Winter finally passed, and spring came in, dramatically announced by the audible breaking-up of the Walden ice. The narrator felt his own spiritual "thaw" and revitalization coming on, and he further describes the pond's thaw in terms of this feeling — "it stretched itself and yawned like a waking man with a gradually increasing tumult." It was not many days before the thaw was completed in the pond; soon all of nature surrounding the pond began to show signs of its annual rebirth. And as would be expected, the narrator grew ecstatic as he witnessed these signs of nature's new vitality.
One phenomenon of nature's thaw which particularly stimulated the narrator's imagination occurred in the railroad bank that ran along one side of the pond. As he viewed the thawing sand and clay flowing down the bank like lava, running into various forms, it seemed as though nature was visibly expressing its new life, as though organic, living things are being created out of inorganic, dead matter. Thus he came to feel that the world was once again being created, as though for the first time. The narrator keenly feels that he was deeply involved in this rebirth, this re-creation, for what is the truly inspired man "but a mass of thawing clay" flowing out of his wintry state of spiritual frigidity and rigidity into a new form of life?
Turning to other scenes in the revitalized landscape, he tells us that he came upon other poignant signs of nature's rebirth, such as the first sparrow of spring and a slight and graceful hawk and a marsh hawk. As the day moved into evening, the narrator was suddenly startled by the honking of the returning geese that flew low over the woods.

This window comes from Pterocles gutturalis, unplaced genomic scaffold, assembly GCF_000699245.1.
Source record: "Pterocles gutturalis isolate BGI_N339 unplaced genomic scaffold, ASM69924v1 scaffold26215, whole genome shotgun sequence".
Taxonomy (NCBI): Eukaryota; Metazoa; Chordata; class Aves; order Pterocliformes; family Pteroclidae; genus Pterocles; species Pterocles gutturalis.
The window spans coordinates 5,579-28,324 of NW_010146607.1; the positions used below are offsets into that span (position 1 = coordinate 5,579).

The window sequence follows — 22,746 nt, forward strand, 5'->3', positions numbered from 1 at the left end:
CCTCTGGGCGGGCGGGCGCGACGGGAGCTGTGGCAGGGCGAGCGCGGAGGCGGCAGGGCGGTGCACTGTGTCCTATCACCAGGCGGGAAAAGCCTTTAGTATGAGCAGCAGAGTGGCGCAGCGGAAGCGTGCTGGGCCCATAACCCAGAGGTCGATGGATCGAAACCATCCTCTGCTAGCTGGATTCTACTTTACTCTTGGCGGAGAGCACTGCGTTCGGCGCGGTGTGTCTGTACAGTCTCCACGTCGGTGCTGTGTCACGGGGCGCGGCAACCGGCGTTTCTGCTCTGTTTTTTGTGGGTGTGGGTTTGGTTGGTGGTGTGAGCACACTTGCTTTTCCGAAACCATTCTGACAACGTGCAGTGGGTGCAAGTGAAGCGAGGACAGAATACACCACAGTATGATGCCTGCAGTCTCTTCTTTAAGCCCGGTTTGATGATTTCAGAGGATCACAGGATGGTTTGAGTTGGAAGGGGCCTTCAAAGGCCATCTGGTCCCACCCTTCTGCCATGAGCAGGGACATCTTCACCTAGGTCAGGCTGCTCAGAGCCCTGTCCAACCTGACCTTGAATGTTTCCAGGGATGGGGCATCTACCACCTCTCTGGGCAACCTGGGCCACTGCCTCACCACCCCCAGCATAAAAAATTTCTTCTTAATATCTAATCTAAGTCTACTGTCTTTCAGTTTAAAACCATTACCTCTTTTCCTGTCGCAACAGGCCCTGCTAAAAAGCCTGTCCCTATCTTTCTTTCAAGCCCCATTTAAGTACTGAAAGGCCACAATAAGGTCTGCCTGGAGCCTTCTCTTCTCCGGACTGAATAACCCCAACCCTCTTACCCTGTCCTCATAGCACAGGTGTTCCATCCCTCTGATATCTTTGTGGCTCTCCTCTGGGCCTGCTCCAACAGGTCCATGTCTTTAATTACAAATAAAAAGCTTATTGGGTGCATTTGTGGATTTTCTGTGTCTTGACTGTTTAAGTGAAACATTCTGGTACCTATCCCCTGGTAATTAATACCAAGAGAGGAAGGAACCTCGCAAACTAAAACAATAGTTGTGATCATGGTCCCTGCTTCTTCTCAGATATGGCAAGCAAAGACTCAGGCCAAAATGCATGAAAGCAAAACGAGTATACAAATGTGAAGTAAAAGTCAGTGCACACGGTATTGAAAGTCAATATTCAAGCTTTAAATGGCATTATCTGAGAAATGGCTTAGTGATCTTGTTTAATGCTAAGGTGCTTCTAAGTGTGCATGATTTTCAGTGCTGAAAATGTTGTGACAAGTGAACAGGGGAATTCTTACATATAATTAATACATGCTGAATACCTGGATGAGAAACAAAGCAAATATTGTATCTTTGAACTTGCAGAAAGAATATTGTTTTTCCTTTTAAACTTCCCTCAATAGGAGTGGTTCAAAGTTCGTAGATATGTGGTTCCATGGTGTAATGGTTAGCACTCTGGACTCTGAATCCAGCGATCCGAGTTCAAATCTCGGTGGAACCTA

Looking then at the vegetation, he saw that the pitch-pines and shrub-oaks which had drooped through the winter had suddenly become greener, more erect and alive. By May, nature's new, rich fertility fully expressed itself. Even the lowly grasses revealed nature's new vigor. From the image of "springing" grass, the narrator "skims off" another truth about his present feeling of new vitality: "our human life but dies down to its root, and still puts forth its green blade to eternity."
The narrator is once again ecstatic in nature and he concludes the chapter by succinctly summarizing the sense of strong vitality continuously showing forth in nature: "And so the seasons went rolling on into summer, as one rambles into higher and higher grass." As nature grows toward its summer maturation, the narrator will grow toward his spiritual fulfillment.
Two symbolic statements are made by the narrator which seem to be the theme of this chapter: "Walden was dead and is alive again" and "It is glorious to behold this ribbon of water sparkling in the sun, the bare face of the pond full of glee and youth." As we already know, the pond is a symbol for the narrator's self, and these statements — and, indeed, the entire chapter — symbolize the happy rebirth of the narrator's spirit. Like "The Ponds," this chapter is a highly compressed collage of metaphors and symbols that reveals the narrator's glowing feeling of spiritual elevation. It would be difficult to find one sentence in this chapter which does not fulfill this function.
In a final paragraph, the narrator informs us that he left Walden Pond on September 6, 1847. And, although the narrator earlier informed us that he left the pond because he had other lives to lead, it is not inappropriate to wonder why he did leave this marvelous world that he describes in these chapters. Some critics believe that Thoreau's actual experience at the pond was not as successful as the narrator's experience in Walden — a point which serves to emphasize the fact that Walden is an imaginative, artistic creation and not a strict biographical account of life in the woods.